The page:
4. ^ a b c d e f g h i Rodriguez, Sarah W. (2008-07-01). "Rethinking the History of Female Circumcision and Clitoridectomy: American Medicine and Female Sexuality in the Late Nineteenth Century". Journal of the History of Medicine and Allied Sciences. 63 (3): 323–347. doi:10.1093/jhmas/jrm044. ISSN 0022-5045. PMID 18065832. S2CID 9234753.
  5. ^ a b c d e Wagner, Natascha (2015-03-04). "Female Genital Cutting and Long-Term Health Consequences – Nationally Representative Estimates across 13 Countries". The Journal of Development Studies. 51 (3): 226–246. doi:10.1080/00220388.2014.976620. ISSN 0022-0388. S2CID 154455515.
  6. ^ a b Webber, Sara; Schonfeld, Toby L. (2003-06-27). "Cutting History, Cutting Culture: Female Circumcision in the United States". The American Journal of Bioethics. 3 (2): 65–66. doi:10.1162/152651603766436324. ISSN 1536-0075. PMID 12859826. S2CID 13202773.
  7. ^ a b Kinnear, Karen L. (2011). Women in Developing Countries: A Reference Handbook. ABC-CLIO. ISBN 9781598844252.
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  17. ^ a b Cohen, Cynthia (April 1997). "The United Nations Convention of the Rights of the Child: A Feminist Landmark". William & Mary Journal of Women and the Law. 3 (1): 51.
  18. ^ "Archived copy" (PDF). Archived from the original (PDF) on 2015-02-10. Retrieved 2015-02-10.{{cite web}}: CS1 maint: archived copy as title (link)
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  20. ^ Goldberg, Howard; Stupp, Paul; Okoroh, Ekwutosi; Besera, Ghenet; Goodman, David; Danel, Isabella (2016). "Female Genital Mutilation/Cutting in the United States: Updated Estimates of Women and Girls at Risk, 2012". Public Health Reports. 131 (2): 340–347. doi:10.1177/003335491613100218. ISSN 0033-3549. PMC 4765983. PMID 26957669.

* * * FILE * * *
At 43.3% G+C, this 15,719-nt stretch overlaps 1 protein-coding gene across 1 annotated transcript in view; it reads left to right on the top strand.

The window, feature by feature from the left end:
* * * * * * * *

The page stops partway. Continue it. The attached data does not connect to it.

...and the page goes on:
21. ^ a b A Renee Bergstrom (2 December 2016). "FGM happened to me in white, midwest America". The Guardian. Retrieved 11 May 2020.
  22. ^ a b Milena Mikael-Debass (4 June 2019). "Female Genital Mutilation Is Happening in the U.S. These Survivors Are Fighting to Stop It". Vice News. Retrieved 11 May 2020.
  23. ^ Emma Batha (1 April 2019). "U.S. woman says strict Christian parents subjected her to FGM". Reuters. Retrieved 11 May 2020.
  24. ^ Jenny (2019). "Stories of Survivors: Jenny - USA". Equality Now. Retrieved 11 May 2020.
  25. ^ "Nymphomania: The Historical Construction of Female Sexuality". www.brown.uk.com. Retrieved 2017-11-25.
  26. ^ Degler, Carl N. (1974). "What Ought To Be and What Was: Women's Sexuality in the Nineteenth Century". The American Historical Review. 79 (5): 1467–1490. doi:10.2307/1851777. JSTOR 1851777. PMID 11609340.
  27. ^ Watson, Mary Ann (2005-01-01). "Female circumcision from Africa to the Americas: Slavery to the present". The Social Science Journal. 42 (3): 421–437. doi:10.1016/j.soscij.2005.06.006. S2CID 145537024.
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  33. ^ Female genital mutilation: a guide to laws and policies worldwide. Rahman, Anika., Toubia, Nahid., Center for Reproductive Law & Policy., RAINBO (Organization). London: Zed Books. 2000. ISBN 9781856497732. OCLC 44548936.{{cite book}}: CS1 maint: others (link)